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Gee, that was fast

Get it? Yom Kippur? Fast? Get it? Ahahahaha, sometimes I just slay myself.

(You have no idea how much fun I have making these terrible jokes.)

Anyway, another Yom Kippur has come and gone, and I (sigh) fell and scraped my knee on the way into synagogue this morning, which rather sucked, as I was expected on the bima to dress the Torah (and no, it isn't old enough to dress itself, there, I beat you to it). As fate would have it, the person walking behind me had a large Band-Aid and first aid kit in her car, so she sent her daughter back for it. Then I limped my way into the social hall-turned-sanctuary and waited for the Advil to kick in.

It was my first time ever dressing the Torah. For those readers who have no idea what I'm talking about, it's basically putting the cover and accoutrements back on the Torah scroll. When we're finished with the Torah reading, a person is chosen to hold up the Torah to the Congregation. Then that person carries the Torah to one of the chairs and sits down, rolls the scrolls together, and another person puts the binder around the scrolls, then puts on the cover, the crowns, and the breastplate and pointer (depending on if it's the first or second Torah). The K-1 teacher held up the first Torah, and I dressed it. The 2-3 teacher dressed the second one. I think they were honoring teachers a bit today.

I also got a laugh out of the R. family last night by telling them I was sponsoring the Oneg (refreshments after the service). (There is no Oneg on a Friday night when it's also Yom Kippur Eve, as you're already fasting.

Overall, it was a very good holiday. Well, except we couldn't sing Avinu Malkeinu until the very end. I thought we could do it if we called it "Shmalvinu Shmalkeinu," but I didn't ask the rabbi. He was rather busy. Oh, I had a conversation with the Big Guy about that subject that I'll have to transcribe for you when I get a little more time. Teaching school tomorrow, and still rather tired from three days of getting up at 5 or 5:30 a.m. Not used to that. At all. But I will be getting used to it, because Friday was much, much better at the new job, and I'll be giving it another chance. So maybe I will get those discount Mallomars after all. | |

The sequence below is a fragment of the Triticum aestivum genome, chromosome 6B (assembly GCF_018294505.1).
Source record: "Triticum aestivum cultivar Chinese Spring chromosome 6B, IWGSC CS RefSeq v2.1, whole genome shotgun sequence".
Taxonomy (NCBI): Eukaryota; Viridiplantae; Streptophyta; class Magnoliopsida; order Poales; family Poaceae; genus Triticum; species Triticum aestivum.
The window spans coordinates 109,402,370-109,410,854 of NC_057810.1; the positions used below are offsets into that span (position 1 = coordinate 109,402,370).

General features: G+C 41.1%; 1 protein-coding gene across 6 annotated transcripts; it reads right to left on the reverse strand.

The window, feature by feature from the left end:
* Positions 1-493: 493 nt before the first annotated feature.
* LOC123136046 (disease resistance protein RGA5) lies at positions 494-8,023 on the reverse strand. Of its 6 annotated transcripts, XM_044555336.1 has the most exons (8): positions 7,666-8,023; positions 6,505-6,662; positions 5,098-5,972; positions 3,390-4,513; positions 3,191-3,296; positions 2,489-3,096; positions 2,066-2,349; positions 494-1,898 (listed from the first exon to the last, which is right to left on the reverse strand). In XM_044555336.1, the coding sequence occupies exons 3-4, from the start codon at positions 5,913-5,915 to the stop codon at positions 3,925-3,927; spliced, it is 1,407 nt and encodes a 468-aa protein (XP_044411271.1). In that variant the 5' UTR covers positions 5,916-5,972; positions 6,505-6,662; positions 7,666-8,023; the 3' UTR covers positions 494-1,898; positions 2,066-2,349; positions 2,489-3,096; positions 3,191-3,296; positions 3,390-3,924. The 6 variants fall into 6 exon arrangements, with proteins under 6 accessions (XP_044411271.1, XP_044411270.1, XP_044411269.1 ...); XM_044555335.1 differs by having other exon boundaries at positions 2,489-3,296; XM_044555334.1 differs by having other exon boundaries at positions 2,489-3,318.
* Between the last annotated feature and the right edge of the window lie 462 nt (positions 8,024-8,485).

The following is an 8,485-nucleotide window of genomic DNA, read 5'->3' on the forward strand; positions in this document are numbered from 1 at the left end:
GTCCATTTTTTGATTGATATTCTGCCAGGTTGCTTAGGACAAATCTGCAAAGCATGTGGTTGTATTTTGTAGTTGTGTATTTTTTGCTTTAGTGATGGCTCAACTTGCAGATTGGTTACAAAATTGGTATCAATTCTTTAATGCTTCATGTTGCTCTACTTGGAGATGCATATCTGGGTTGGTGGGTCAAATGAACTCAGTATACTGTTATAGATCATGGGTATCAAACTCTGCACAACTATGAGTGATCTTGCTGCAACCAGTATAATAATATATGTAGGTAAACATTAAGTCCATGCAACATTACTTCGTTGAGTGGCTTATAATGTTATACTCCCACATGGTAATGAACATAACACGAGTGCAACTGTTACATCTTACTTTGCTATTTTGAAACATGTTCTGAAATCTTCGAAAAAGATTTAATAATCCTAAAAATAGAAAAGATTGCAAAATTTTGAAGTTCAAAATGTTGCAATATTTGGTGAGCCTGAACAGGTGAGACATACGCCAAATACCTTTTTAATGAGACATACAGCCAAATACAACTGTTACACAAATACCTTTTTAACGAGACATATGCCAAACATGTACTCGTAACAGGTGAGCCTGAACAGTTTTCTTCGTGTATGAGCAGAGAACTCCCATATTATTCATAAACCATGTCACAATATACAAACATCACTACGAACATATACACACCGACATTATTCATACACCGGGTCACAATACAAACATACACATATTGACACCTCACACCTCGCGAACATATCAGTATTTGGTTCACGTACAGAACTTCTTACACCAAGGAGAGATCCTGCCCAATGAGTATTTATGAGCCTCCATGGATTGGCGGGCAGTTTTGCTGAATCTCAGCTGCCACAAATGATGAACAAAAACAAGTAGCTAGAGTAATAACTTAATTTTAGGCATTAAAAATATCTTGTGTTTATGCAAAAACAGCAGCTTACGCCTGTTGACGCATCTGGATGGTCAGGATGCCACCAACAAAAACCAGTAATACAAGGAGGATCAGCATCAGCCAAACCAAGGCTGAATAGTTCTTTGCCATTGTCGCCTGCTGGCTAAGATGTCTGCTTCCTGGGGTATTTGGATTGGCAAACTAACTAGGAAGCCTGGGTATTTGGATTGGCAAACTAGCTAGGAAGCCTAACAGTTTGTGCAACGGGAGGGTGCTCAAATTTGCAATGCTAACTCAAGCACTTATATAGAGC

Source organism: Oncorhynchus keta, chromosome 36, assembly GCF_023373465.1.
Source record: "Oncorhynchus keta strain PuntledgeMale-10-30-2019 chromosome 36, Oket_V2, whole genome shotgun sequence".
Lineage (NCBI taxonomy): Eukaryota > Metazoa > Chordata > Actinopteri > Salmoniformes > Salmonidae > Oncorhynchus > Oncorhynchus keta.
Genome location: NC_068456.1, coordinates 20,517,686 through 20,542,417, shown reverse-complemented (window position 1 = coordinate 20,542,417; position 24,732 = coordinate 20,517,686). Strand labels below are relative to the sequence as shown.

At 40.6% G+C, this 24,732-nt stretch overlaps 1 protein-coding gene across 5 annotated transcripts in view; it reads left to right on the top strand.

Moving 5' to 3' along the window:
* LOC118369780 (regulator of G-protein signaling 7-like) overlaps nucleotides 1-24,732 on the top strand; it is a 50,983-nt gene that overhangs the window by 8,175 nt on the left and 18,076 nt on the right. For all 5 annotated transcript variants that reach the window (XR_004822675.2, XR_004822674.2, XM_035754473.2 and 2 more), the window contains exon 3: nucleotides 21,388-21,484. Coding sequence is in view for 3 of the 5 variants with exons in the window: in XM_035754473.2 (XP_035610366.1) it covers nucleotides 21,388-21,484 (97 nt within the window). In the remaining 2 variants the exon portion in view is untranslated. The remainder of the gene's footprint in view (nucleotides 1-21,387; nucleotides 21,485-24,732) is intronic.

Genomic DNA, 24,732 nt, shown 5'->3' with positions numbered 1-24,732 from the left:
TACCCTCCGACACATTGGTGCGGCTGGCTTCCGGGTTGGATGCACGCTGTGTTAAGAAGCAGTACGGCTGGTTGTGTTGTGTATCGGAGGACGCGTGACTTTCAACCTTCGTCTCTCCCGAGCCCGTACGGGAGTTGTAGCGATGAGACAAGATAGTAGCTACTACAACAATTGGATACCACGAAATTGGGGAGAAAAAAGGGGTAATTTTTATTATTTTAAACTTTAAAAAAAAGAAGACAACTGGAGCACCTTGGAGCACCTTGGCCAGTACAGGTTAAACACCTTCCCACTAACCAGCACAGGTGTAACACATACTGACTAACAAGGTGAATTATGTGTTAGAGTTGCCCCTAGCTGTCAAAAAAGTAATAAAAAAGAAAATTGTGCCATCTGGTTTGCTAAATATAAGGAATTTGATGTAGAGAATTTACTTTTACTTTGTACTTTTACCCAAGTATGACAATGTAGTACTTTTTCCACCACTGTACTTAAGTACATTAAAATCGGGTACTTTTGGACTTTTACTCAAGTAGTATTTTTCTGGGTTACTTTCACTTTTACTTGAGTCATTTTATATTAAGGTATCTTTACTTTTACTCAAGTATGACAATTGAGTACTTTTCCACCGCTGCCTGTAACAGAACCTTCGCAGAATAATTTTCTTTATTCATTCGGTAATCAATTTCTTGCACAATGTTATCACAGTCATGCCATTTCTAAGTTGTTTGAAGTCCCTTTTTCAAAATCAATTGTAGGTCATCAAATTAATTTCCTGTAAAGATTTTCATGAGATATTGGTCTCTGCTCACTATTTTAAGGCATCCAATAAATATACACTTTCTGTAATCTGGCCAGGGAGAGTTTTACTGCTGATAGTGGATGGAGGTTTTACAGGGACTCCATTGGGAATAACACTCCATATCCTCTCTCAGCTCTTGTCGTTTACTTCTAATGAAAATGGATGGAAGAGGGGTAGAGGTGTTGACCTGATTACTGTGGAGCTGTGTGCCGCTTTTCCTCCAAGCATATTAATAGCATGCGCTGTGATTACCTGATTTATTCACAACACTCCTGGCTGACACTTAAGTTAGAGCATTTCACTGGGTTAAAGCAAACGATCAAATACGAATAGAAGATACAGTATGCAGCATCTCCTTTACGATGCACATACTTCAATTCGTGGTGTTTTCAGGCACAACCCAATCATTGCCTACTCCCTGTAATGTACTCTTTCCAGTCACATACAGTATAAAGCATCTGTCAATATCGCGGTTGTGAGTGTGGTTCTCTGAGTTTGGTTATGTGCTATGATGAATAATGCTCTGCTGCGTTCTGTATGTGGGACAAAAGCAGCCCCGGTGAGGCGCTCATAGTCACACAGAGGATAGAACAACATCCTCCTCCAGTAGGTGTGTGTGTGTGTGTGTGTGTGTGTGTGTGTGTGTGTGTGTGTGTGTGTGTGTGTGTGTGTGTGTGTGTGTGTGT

Well, I worked another new job today. Kelly's getting me short-term or one-shot deals. I much preferred today's job, during which I did not have to be on my feet for 9 hours, and I was also treated as an adult by the people I worked with. The reason I hated yesterday's job so much is that the manager expected me to learn everything instantly and then snapped when I didn't, or when I couldn't read his mind.

Screw that. I will not stay in a job where I am treated poorly. And I'm especially not fond of hearing, "Well, they're a little funny about lunch around here," when I say that I didn't bring my lunch, and that I need to go out to get something to eat. I know that Federal law requires both lunch and rest breaks, so I simply kept asking when I could take my lunch until they said "Now would be a good time."

As a contrast, the two gentlemen I worked with today were kind, pleasant, and funny. Who knew that a seminar on Virginia boundary and property law could be so interesting? Hey, I don't know a thing about the subject, and I didn't get bored until the last hour. But that was fine, as I brought a book.

Of course, now that I'm home (at six p.m.), I have to cook and eat dinner, and then I have to make an apple cake for tomorrow. I have to work at Sucky Job because I told Kelly I wouldn't leave them in a hole. Then I'm having dinner with the R family, and we're all going to Kol Nidre.